Editorial to Asbury Park Press Concerning Encryption

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car2back

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w4rez said:
This is true, but they should take public opinion and perception into consideration when choosing a comm system. Are you forgetting that we're the ones that pay for it?....
it maybe our tax dollars that helped pay for the radios but that in no way gives us any sort of ownership of them.

Last year there was a little girl murdered and dumped in a residential neighborhood in Tulsa. a vehicle disrcription was given out in a BOLO as well as later on the news. We had to put another dispatcher on evening shift for a week just to help deal with the "I saw a white minivan" calls we got from the public that continued several days after the suspect was spotted and arrested by Tulsa PD.

Like I said earlier, there are good examples where the listening public helps out; but 9 times out of 10 in my experiance the person (even though they have good intentions) calling in after hearing something on a scanner isn't helping at all.

:lol: I even had some old lady call in a suspicious person complaint, then call back 5 minutes later wanting to file a complaint b/c she has a scnner and knows an officer had not been dispatched to her residence, when in all reality there had been , but it had been done on our agency's 800mhz Talk group and not on our VHF freq. Try explaining to a 75 year old women over the phone what trunking is! ;)
 
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w4rez

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phil_smith said:
it maybe our tax dollars that helped pay for the radios but that in no way gives us any sort of ownership of them.

Last year there was a little girl murdered and dumped in a residential neighborhood in Tulsa. a vehicle disrcription was given out in a BOLO as well as later on the news. We had to put another dispatcher on evening shift for a week just to help deal with the "I saw a white minivan" calls we got from the public that continued several days after the suspect was spotted and arrested by Tulsa PD.

Like I said earlier, there are good examples where the listening public helps out; but 9 times out of 10 in my experiance the person (even though they have good intentions) calling in after hearing something on a scanner isn't helping at all.

:lol: I even had some old lady call in a suspicious person complaint, then call back 5 minutes later wanting to file a complaint b/c she has a scnner and knows an officer had not been dispatched to her residence, when in all reality there had been , but it had been done on our agency's 800mhz Talk group and not on our VHF freq. Try explaining to a 75 year old women over the phone what trunking is! ;)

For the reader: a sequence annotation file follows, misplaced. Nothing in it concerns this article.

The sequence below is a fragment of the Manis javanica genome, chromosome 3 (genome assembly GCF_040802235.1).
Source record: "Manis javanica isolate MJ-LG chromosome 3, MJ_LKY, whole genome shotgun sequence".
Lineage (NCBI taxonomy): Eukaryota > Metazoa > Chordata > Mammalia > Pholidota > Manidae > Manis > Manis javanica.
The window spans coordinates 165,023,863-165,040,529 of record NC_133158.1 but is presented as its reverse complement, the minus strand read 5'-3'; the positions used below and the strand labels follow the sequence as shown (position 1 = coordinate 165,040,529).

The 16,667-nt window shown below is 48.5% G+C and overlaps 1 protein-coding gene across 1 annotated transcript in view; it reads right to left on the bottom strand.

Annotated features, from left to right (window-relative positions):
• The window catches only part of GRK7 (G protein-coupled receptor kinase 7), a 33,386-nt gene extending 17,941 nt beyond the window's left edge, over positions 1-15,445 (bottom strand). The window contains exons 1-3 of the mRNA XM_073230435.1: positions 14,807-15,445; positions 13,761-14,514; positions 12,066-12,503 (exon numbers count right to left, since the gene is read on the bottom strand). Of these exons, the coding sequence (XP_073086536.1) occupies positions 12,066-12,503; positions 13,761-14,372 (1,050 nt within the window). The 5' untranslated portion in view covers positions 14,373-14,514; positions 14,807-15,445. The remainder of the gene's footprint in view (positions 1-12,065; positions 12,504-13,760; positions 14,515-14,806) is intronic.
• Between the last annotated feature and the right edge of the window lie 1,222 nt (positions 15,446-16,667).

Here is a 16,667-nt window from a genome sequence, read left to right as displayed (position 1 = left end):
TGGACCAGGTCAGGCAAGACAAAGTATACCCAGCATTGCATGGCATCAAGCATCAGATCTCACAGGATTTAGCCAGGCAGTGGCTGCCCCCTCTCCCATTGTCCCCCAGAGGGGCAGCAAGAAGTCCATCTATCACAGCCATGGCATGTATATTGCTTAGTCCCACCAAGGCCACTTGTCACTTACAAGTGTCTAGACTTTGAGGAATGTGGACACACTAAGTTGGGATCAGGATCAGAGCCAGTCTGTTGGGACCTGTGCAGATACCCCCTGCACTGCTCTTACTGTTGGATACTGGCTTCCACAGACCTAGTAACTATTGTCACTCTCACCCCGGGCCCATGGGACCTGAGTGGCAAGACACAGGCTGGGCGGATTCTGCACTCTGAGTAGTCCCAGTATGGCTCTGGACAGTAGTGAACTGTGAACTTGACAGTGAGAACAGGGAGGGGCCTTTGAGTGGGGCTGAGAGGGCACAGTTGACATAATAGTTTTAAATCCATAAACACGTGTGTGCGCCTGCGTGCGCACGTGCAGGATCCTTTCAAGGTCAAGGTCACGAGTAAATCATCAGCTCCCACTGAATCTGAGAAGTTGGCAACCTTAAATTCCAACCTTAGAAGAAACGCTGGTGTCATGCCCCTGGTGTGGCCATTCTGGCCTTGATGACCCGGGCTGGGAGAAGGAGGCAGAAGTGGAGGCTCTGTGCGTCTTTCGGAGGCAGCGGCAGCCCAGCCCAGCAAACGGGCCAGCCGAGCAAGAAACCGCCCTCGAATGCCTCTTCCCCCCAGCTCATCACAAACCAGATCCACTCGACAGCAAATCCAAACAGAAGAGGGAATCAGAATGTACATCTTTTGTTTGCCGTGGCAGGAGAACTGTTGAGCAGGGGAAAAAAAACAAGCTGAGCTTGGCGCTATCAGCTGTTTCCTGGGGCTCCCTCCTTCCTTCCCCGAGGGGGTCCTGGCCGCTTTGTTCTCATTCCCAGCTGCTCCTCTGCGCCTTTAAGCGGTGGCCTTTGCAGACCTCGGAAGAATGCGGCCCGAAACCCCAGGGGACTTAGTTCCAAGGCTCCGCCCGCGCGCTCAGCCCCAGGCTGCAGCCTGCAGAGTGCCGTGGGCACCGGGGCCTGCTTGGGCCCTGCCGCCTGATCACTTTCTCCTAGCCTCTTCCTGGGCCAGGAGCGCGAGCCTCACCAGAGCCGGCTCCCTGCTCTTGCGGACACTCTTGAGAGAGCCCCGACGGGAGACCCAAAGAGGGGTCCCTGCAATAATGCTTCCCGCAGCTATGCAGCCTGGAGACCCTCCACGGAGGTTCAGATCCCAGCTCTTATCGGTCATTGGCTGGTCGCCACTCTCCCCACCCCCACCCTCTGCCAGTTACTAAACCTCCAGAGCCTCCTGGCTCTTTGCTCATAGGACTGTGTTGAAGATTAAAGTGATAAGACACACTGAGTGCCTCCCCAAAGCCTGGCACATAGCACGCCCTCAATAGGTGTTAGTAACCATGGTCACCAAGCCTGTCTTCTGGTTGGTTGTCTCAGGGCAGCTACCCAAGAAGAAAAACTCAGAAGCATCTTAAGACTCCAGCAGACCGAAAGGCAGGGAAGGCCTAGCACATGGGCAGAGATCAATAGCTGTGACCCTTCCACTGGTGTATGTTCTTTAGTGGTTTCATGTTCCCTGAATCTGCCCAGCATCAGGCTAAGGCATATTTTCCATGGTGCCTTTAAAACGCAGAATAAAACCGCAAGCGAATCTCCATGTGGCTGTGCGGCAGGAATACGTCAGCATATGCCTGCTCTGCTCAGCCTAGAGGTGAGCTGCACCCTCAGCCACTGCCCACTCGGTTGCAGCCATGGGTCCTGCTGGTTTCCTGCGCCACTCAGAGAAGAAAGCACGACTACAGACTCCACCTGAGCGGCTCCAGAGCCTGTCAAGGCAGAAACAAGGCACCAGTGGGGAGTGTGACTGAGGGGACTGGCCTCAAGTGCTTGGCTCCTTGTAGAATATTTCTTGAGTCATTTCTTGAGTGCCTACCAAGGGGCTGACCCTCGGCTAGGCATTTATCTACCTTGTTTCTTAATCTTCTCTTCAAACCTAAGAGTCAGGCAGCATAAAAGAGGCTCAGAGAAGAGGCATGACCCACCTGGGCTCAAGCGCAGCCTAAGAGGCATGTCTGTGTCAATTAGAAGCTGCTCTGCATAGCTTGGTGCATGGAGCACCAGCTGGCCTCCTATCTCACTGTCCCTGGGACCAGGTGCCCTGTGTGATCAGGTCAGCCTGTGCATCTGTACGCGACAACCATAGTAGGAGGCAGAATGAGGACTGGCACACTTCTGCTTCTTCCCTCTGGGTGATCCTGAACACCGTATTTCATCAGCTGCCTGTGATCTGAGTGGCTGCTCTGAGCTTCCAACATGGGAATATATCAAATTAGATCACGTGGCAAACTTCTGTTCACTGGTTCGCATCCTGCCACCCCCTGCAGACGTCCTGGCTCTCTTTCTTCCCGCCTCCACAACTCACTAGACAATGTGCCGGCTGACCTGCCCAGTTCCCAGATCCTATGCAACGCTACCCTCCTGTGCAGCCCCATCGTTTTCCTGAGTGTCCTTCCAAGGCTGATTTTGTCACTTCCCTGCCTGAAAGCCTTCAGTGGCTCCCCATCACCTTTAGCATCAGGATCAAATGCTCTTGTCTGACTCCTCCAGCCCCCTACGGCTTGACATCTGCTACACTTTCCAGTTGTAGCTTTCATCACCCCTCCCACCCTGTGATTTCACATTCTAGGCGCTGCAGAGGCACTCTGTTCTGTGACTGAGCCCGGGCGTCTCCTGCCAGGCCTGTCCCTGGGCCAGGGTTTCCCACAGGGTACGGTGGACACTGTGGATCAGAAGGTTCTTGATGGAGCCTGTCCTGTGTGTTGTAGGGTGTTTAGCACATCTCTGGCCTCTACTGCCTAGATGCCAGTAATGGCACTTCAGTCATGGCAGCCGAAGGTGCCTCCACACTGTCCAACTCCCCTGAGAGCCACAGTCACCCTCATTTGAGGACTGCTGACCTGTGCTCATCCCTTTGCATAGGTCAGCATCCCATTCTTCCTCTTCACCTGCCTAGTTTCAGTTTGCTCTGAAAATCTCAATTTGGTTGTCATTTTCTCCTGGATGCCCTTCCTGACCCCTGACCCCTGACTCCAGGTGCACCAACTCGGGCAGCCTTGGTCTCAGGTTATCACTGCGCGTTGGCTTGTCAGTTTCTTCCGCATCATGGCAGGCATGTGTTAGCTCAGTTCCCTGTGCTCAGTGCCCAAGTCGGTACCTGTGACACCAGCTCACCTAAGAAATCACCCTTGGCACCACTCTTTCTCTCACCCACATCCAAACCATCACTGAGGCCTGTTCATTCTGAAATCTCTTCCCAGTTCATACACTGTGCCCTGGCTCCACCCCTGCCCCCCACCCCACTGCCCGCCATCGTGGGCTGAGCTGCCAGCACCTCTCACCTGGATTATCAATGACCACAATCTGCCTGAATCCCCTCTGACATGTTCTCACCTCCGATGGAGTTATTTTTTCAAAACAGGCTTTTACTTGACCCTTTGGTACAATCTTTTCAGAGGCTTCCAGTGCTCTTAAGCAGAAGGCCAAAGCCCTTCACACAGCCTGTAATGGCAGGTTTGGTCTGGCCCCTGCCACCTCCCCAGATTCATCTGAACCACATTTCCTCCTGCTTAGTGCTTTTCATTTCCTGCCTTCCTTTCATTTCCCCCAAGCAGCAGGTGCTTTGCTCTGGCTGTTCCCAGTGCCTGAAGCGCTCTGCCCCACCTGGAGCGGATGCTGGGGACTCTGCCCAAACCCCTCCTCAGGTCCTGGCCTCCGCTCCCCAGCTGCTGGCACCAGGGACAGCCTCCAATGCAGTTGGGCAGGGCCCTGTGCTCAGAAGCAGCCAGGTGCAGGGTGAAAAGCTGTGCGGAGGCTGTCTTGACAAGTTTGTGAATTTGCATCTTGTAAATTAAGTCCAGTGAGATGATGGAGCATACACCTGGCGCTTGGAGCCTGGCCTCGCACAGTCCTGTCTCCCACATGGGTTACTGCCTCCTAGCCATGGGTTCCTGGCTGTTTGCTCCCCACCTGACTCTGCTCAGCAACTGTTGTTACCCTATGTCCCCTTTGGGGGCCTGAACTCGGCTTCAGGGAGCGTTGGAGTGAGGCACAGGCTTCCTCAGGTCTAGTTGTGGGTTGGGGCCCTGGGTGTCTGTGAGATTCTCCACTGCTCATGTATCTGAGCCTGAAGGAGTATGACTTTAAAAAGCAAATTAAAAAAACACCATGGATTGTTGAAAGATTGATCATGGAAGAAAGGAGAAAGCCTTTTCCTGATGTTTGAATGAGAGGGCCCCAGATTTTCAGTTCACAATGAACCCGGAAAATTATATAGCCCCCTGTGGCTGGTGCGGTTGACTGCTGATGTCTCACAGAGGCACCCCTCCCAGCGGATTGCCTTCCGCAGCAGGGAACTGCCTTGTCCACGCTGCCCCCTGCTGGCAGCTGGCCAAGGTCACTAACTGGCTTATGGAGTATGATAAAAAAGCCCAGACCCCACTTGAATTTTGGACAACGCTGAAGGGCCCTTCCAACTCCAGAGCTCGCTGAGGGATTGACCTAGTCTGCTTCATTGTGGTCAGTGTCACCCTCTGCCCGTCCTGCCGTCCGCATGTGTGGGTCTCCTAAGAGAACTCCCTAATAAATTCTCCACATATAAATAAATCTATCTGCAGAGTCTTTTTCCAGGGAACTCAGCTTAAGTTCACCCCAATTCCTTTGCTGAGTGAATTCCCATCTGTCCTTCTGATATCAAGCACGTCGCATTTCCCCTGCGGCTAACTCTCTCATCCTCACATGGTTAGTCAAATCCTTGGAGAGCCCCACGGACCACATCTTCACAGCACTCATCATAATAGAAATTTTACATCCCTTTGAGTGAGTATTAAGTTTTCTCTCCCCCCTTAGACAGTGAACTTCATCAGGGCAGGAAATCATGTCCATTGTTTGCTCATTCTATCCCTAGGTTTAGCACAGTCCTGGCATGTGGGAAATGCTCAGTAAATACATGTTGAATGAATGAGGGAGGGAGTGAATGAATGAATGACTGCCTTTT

Well yeah I'm sure there's stuff like this that happens as well, but it's been my experience that there's more good help than "bogus" help (whether unintentional or otherwise).

I haven't heard it so much since I've lived in NC (but then again I spent many years where I was too busy doing other stuff to listen to the scanner) but when I lived in southern WV there was one community (Gilbert, WV) that got *everybody* involved when they were after somebody, Fire, Rescue, scanner listeners, etc., and by golly they usually got whoever they were after, too.
 

gmclam

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Encrypting keeps your friends in the quiet

There is an old saying: "when guns are outlawed, only outlaws will have guns". Just because the gov't encrypts their transmissions does not mean that those who are out to do them harm will not be listening. It's foolsih to think so. People in gov't are of the opinion that when they pass a law prohibiting something that people will stop doing it. Well good people might; but that is not the stated intention here.

While I listen, I often hear officers talk about their scanners - so they can hear other agencies in the area. While Sacramento has now gone to a single trunked system for all agencies, there are several Police Depts (several cities), Sheriff (at least 4 counties), numerous Fire agencies and the CHP all on different systems. Encrypting here would keep public safety workers from adjacent depts from knowing what is going on around them. THAT to me seems like a situation to get more of them killed.

George
 

KC2GVX

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Printed 10/13/2006

If anyone wants to see and read the article, it was published in Friday 10/13's APP on the last page in the commentary section.
 

OpSec

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My God...people are writing editorials about encrypting radio traffic now? Have you nothing better to do, or were you looking for somewhere to vent?

The bottom line here is that agencies will encrypt their traffic as THEY see fit, no matter how many self-labeled good samaritan's there are or what they have to say about it. No, the radio channels don't belong to the public at large. When I see an FCC license that says "155.xxx licensee - The public at large" then I'll change my tune.